Objective: To determine the therapeutic efficacy of interferon alfa-2a in the treatment of Behçet disease.
Design: A randomized placebo-controlled and double-blind study.
Setting: University referral center.
Patients: Fifty patients with Behçet disease were involved in the study.
Intervention: The patients were given interferon alfa-2a, 6 x 10(6) IU, subcutaneously 3 times per week or placebo for 3 months, and examined clinically at weekly intervals.
Main outcome measures: For each mucocutaneous lesion and articular symptom, the mean frequency and duration were evaluated during the 3-month pretreatment, treatment, and follow-up periods. Pain for oral and genital ulcers was scored on a scale of 0 to 3. The ocular inflammatory score, the frequency of attacks, and changes in visual acuities for patients with ocular involvement were assessed before the study, at the end of treatment, and during the follow-up periods. In addition, overall responses at the end of the treatment period were graded as follows: complete remission, disappearance of all clinical signs and symptoms during treatment; partial remission, greater than a 50% decrease in the frequency, duration, and severity of pain for oral and genital ulcers and/or a decrease in the severity and frequency of ocular attacks; stable disease, less than a 50% change in the clinical signs and symptoms; and no effect or deterioration, ineffectiveness or worsening of clinical signs and symptoms.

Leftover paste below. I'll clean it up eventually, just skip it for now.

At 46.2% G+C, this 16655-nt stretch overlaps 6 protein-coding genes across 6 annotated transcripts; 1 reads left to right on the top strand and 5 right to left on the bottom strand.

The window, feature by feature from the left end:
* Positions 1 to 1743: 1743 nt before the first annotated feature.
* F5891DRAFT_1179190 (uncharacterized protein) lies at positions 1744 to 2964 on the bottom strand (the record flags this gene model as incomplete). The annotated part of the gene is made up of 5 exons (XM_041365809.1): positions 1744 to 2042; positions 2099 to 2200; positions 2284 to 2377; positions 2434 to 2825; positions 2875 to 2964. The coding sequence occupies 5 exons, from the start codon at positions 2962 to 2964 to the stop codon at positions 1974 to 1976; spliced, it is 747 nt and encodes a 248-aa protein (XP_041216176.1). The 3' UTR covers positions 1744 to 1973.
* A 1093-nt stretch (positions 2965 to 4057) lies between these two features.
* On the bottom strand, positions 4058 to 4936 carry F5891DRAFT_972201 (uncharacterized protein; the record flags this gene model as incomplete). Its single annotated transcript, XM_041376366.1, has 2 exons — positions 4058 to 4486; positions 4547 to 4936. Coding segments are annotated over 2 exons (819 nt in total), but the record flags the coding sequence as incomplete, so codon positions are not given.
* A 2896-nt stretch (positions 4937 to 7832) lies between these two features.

Results: Twenty-three interferon alfa-2a- and 21 placebo-treated patients, ranging in age from 16 to 55 years (mean +/- SD age, 32.38 +/- 7.94 years), were evaluable for efficacy. Interferon alfa-2a treatment significantly decreased the duration (P=.02) and pain (P=.01) of oral ulcers and the frequency of genital ulcers (P=.03) and papulopustular lesions (P=.01). The mean frequency and duration of erythema nodosum-like lesions (P=.77 and.27, respectively), thrombophlebitis (P=.29 and.61, respectively), and articular symptoms (P=.92 and.74, respectively) also decreased. But there were no statistically significant differences. An improvement in the severity and the frequency of ocular attacks occurred in 5 of 6 patients in the interferon alfa-2a-treated group and in 1 of 3 patients in the placebo-treated group. Of the 23 patients in the interferon alfa-2a-treated group, 15 responded to treatment (2 complete and 13 partial responses); and of the 21 patients in the placebo group, 3 responded to treatment (3 partial responses) (P<.005).
Conclusion: Interferon alfa-2a is an effective alternative treatment for Behçet disease, particularly for the management of the mucocutaneous lesions of the disease.